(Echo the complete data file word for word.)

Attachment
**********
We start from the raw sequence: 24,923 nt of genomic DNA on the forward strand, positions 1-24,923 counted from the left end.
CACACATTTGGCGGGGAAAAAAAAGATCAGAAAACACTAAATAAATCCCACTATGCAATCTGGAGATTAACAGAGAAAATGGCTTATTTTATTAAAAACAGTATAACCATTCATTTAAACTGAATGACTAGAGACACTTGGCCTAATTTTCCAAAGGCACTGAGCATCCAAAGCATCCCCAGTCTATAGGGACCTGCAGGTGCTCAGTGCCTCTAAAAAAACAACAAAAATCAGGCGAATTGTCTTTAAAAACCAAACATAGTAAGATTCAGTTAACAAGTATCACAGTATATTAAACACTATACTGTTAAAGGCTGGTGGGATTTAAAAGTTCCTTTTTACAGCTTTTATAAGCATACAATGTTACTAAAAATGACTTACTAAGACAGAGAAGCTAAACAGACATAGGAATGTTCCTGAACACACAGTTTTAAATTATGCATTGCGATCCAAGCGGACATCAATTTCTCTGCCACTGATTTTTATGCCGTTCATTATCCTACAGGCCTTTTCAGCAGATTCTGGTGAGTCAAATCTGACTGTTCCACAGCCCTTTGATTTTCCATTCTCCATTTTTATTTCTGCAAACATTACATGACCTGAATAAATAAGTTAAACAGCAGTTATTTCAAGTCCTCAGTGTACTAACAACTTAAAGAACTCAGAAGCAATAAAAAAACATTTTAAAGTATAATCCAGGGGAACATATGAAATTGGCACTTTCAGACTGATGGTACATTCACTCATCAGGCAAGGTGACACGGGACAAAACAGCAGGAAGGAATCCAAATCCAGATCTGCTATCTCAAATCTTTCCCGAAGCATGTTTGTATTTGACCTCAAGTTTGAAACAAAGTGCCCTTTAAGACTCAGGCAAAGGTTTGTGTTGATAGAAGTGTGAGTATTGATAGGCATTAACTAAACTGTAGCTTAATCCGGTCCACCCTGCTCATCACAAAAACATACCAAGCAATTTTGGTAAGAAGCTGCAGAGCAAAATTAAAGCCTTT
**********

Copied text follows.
We start from the raw sequence: 24,923 nt of genomic DNA on the forward strand, positions 1-24,923 counted from the left end.
CACACATTTGGCGGGGAAAAAAAAGATCAGAAAACACTAAATAAATCCCACTATGCAATCTGGAGATTAACAGAGAAAATGGCTTATTTTATTAAAAACAGTATAACCATTCATTTAAACTGAATGACTAGAGACACTTGGCCTAATTTTCCAAAGGCACTGAGCATCCAAAGCATCCCCAGTCTATAGGGACCTGCAGGTGCTCAGTGCCTCTAAAAAAACAACAAAAATCAGGCGAATTGTCTTTAAAAACCAAACATAGTAAGATTCAGTTAACAAGTATCACAGTATATTAAACACTATACTGTTAAAGGCTGGTGGGATTTAAAAGTTCCTTTTTACAGCTTTTATAAGCATACAATGTTACTAAAAATGACTTACTAAGACAGAGAAGCTAAACAGACATAGGAATGTTCCTGAACACACAGTTTTAAATTATGCATTGCGATCCAAGCGGACATCAATTTCTCTGCCACTGATTTTTATGCCGTTCATTATCCTACAGGCCTTTTCAGCAGATTCTGGTGAGTCAAATCTGACTGTTCCACAGCCCTTTGATTTTCCATTCTCCATTTTTATTTCTGCAAACATTACATGACCTGAATAAATAAGTTAAACAGCAGTTATTTCAAGTCCTCAGTGTACTAACAACTTAAAGAACTCAGAAGCAATAAAAAAACATTTTAAAGTATAATCCAGGGGAACATATGAAATTGGCACTTTCAGACTGATGGTACATTCACTCATCAGGCAAGGTGACACGGGACAAAACAGCAGGAAGGAATCCAAATCCAGATCTGCTATCTCAAATCTTTCCCGAAGCATGTTTGTATTTGACCTCAAGTTTGAAACAAAGTGCCCTTTAAGACTCAGGCAAAGGTTTGTGTTGATAGAAGTGTGAGTATTGATAGGCATTAACTAAACTGTAGCTTAATCCGGTCCACCCTGCTCATCACAAAAACATACCAAGCAATTTTGGTAAGAAGCTGCAGAGCAAAATTAAAGCCTTT